Does the shift from ‘conduct’ to ‘behaviour’ terminolgy reflect a shift in mental set?

Not too long ago we talked in terms of how people conducted themselves at work or in public. And before that we referred to the way people acted.  Now we seem to be  concerned with how people behave and / or  perform. What, if anything, is implied by these shifts in terminology?

The weak interpretation is that it signifies nothing other than a change in vocabulary. The strong interpretation is that it reflects a change in mind-set: a shift from a self-authenticating subjectivism to a bureaucratic-regarding objectivism: from holding the agent as being primarily responsible for their own actions to holding condition (genetic) or circumstances (social) being responsible for their behaviour.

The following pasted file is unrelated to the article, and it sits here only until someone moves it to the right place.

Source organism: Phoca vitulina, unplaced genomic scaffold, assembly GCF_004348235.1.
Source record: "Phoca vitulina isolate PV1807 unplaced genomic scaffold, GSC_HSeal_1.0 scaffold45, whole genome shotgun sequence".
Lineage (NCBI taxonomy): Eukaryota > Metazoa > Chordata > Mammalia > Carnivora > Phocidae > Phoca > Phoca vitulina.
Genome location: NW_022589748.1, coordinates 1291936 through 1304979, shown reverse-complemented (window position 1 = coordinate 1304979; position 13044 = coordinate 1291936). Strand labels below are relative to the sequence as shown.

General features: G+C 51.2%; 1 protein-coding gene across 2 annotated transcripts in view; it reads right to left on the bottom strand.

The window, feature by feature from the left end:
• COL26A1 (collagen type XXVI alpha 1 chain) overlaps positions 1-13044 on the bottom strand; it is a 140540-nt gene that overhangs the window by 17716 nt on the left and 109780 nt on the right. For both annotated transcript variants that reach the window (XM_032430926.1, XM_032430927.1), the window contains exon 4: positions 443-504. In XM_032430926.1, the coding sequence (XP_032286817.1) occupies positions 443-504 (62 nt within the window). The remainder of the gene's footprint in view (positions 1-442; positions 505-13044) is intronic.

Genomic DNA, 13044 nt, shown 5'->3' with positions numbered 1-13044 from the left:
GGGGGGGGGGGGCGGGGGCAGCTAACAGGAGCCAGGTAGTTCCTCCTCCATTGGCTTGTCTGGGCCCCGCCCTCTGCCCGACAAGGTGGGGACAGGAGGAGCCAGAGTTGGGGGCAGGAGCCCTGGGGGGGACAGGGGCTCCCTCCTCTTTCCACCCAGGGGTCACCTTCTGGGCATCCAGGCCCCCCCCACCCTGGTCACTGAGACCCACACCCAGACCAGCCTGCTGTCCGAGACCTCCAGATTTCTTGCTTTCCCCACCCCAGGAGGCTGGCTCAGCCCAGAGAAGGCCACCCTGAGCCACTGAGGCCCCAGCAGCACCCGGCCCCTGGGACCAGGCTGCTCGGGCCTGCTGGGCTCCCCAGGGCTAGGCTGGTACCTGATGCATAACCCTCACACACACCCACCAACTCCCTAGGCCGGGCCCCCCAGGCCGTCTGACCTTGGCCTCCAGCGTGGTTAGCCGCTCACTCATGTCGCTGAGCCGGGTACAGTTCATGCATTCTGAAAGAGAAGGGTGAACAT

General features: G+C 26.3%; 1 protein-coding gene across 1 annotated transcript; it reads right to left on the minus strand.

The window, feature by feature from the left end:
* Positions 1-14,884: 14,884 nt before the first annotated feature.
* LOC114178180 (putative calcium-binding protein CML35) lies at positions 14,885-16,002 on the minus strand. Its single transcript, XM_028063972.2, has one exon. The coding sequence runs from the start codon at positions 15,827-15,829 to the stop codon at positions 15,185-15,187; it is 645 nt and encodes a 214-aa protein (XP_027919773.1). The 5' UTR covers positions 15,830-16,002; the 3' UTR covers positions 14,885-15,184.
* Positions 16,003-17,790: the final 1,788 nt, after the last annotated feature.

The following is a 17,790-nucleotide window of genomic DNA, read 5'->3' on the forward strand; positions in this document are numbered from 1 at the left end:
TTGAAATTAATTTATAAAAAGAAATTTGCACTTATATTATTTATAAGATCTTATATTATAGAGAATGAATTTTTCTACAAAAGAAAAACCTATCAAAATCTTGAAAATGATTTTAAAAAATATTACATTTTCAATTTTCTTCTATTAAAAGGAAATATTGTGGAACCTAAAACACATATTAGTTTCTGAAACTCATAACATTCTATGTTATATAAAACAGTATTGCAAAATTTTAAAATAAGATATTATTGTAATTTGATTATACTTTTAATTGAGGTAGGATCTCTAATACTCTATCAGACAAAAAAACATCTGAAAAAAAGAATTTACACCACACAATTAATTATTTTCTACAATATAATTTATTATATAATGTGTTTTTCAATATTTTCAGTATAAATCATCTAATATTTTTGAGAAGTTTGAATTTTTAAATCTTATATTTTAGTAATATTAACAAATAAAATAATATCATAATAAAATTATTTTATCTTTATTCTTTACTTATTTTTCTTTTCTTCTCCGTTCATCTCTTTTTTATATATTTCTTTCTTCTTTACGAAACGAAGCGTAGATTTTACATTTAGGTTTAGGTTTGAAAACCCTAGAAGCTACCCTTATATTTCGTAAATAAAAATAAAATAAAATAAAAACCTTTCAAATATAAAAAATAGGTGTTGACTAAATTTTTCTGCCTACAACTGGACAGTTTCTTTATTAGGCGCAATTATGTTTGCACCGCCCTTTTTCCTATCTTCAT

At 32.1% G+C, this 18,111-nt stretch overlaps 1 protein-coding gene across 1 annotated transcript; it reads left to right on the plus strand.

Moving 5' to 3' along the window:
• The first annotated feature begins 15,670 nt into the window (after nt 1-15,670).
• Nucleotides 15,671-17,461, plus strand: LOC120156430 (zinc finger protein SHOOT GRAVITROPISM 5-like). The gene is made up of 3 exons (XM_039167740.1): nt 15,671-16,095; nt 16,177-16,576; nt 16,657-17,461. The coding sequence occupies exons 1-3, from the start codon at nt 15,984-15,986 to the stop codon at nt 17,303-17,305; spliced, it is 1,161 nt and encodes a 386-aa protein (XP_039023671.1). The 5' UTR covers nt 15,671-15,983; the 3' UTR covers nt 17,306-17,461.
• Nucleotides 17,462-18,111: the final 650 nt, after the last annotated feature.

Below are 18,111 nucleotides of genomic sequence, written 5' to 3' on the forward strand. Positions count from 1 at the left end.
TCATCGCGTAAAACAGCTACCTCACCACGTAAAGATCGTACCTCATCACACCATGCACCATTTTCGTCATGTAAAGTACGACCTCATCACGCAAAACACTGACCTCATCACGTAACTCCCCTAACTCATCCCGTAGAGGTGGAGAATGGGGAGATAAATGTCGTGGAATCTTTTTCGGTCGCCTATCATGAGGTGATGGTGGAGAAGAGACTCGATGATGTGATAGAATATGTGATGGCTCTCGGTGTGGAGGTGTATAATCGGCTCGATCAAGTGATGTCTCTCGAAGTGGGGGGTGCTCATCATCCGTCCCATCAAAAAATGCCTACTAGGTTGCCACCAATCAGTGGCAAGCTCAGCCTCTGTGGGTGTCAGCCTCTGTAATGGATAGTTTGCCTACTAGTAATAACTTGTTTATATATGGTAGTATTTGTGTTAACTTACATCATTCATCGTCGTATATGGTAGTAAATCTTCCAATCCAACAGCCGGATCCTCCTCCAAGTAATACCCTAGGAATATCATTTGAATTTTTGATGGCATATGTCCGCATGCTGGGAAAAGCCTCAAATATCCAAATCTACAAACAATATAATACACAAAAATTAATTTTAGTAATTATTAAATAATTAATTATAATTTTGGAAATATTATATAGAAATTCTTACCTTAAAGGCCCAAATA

Support for this interpretation is to be found in the shift to ‘measuring’ behaviour with a variety of performance indicators, from judging conduct in terms of the relationship of intention to action.

Remnants of their former use is still to be found in phrases like: “act according to your age,  stop acting the fool; how are you going to conduct the research? They conducted themselves with great dignity”.

An interesting exercise is to substitute act, conduct and behave in each of the above phrases, and by noting where the substitution can be made and what other changes are needed to produce ‘equivalent’ sentences,  decide whether meaning has been subtly altered.

About petermathews

Member of the Royal Society of Medicine
This entry was posted in Labelling, language change and tagged , , . Bookmark the permalink.

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